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Archive for June, 2015

How Wolves Change Rivers

God’s Surprising Plans for Your Good | Desiring God
http://www.desiringgod.org/articles/god-s-surprising-plans-for-your-good

Take Heed by Nicholas Batzig | Reformed Theology Articles at Ligonier.org
http://www.ligonier.org/learn/articles/take-heed/

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If all things work for good, hence learn that there is a providence. Things do not work of themselves, but God sets them working for good. God is the great Disposer of all events and issues, He sets everything working. “His kingdom ruleth over all” Psalm 103:19. It is meant of His providential kingdom. Things in the world are not governed by second causes, by the counsels of men, by the stars and planets, but by divine providence. Providence is the queen and governess of the world. There are three things in providence: God’s foreknowing, God’s determining, and God’s directing all things to their periods and events.

Source: Thomas Watson, A Divine Cordial (1633) Republished All Things For Good, Puritan Paperback, 55.

Note: God foreknows the future because he has determined ends and directs the bringing about of those ends c.f. Isaiah

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Thomas Brooks, The Strength Of Christ Illustrated In The Weakness Of His People.
Two Sermons Preached on a Sacramental occasion at Galashiels, July 31, and August 1, 1731.
2 Cor. xii. 9. For my strength is made perfect in weakness.
Source

Of sinful natural weakness; not that he brought them under such weakness, but he suffers them to lie under it. There are remains of the corruption of nature in them all, which makes them a company of poor groaning weaklings, Rom. vii. 24. Grace has got in indeed, but corruption is not yet quite got out. The Canaanites are left in the land, and they are not able to clear the land of them. And this corruption of nature hath a strong bias, in each of them, to some particular evil, according to their various tempers and circumstances, "the sin that easily besets them," Heb. xii. 1.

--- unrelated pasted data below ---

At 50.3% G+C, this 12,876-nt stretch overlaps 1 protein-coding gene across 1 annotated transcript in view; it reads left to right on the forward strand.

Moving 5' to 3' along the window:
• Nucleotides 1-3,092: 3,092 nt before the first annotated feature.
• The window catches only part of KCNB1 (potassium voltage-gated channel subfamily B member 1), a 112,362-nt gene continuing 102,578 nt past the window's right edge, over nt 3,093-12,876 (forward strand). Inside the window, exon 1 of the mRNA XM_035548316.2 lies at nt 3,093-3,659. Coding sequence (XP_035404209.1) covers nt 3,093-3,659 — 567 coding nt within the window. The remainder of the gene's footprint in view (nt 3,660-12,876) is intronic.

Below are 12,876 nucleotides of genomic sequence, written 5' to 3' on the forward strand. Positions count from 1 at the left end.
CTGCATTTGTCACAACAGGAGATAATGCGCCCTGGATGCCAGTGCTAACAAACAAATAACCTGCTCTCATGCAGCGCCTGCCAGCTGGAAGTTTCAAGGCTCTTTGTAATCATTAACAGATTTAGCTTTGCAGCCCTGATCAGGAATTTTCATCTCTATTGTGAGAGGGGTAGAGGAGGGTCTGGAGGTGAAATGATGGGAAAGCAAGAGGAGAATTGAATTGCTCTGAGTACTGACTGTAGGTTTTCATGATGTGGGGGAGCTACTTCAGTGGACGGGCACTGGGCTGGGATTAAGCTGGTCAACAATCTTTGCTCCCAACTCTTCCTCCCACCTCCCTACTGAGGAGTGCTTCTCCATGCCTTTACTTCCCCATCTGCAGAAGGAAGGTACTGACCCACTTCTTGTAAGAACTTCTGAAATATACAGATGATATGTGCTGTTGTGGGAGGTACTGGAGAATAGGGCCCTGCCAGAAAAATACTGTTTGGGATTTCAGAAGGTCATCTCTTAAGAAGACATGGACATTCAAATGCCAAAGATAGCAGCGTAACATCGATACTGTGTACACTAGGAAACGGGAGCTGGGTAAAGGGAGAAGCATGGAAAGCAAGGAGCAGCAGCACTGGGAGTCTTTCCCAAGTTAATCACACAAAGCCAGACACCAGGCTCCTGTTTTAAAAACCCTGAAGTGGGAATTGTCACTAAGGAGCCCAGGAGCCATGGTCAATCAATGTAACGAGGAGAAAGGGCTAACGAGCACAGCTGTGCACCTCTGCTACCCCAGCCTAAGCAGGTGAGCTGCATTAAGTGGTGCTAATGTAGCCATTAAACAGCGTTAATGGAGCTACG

Why the Lord leaves sin in the regenerate? Why though they pant, long, and breathe after perfection, yet they cannot reach it; though they would buy their freedom from sin with ten thousand worlds if they had them, and the bondage of a body of sin cleaving to them makes them long for cold death, to set them free, yet they must wrestle on with it? See what may satisfy. It is that the power of Christ may be illustrated in your weakness; therefore it is that the "wheels of his chariot tarry."

This bids us,

1st, Stoop to the dispensation, and not quarrel; and after he has thus far discovered to us the design of it, to crucify all our hows and whys on the matter; and that both with respect to our spiritual and bodily weaknesses.

2dly, Resolutely to keep up the struggle, to get forward in the way the Lord calls us. What though we be weak? the works of the Christian life are not to be laid aside, but we are to stretch out the withered hand, that his strength may be perfected in our weakness.

Whoso thus struggle resolutely, and yet stoop humbly to the dispensation, shew their concern for his honour, insomuch that they are pleased his strength should be displayed in their weakness. Thus honouring him here, he will honour them in the other world.


 

Thomas Boston, The Christian Weak, Yet Strong.
2 Cor. xii. 10, For when I am weak, then am I strong.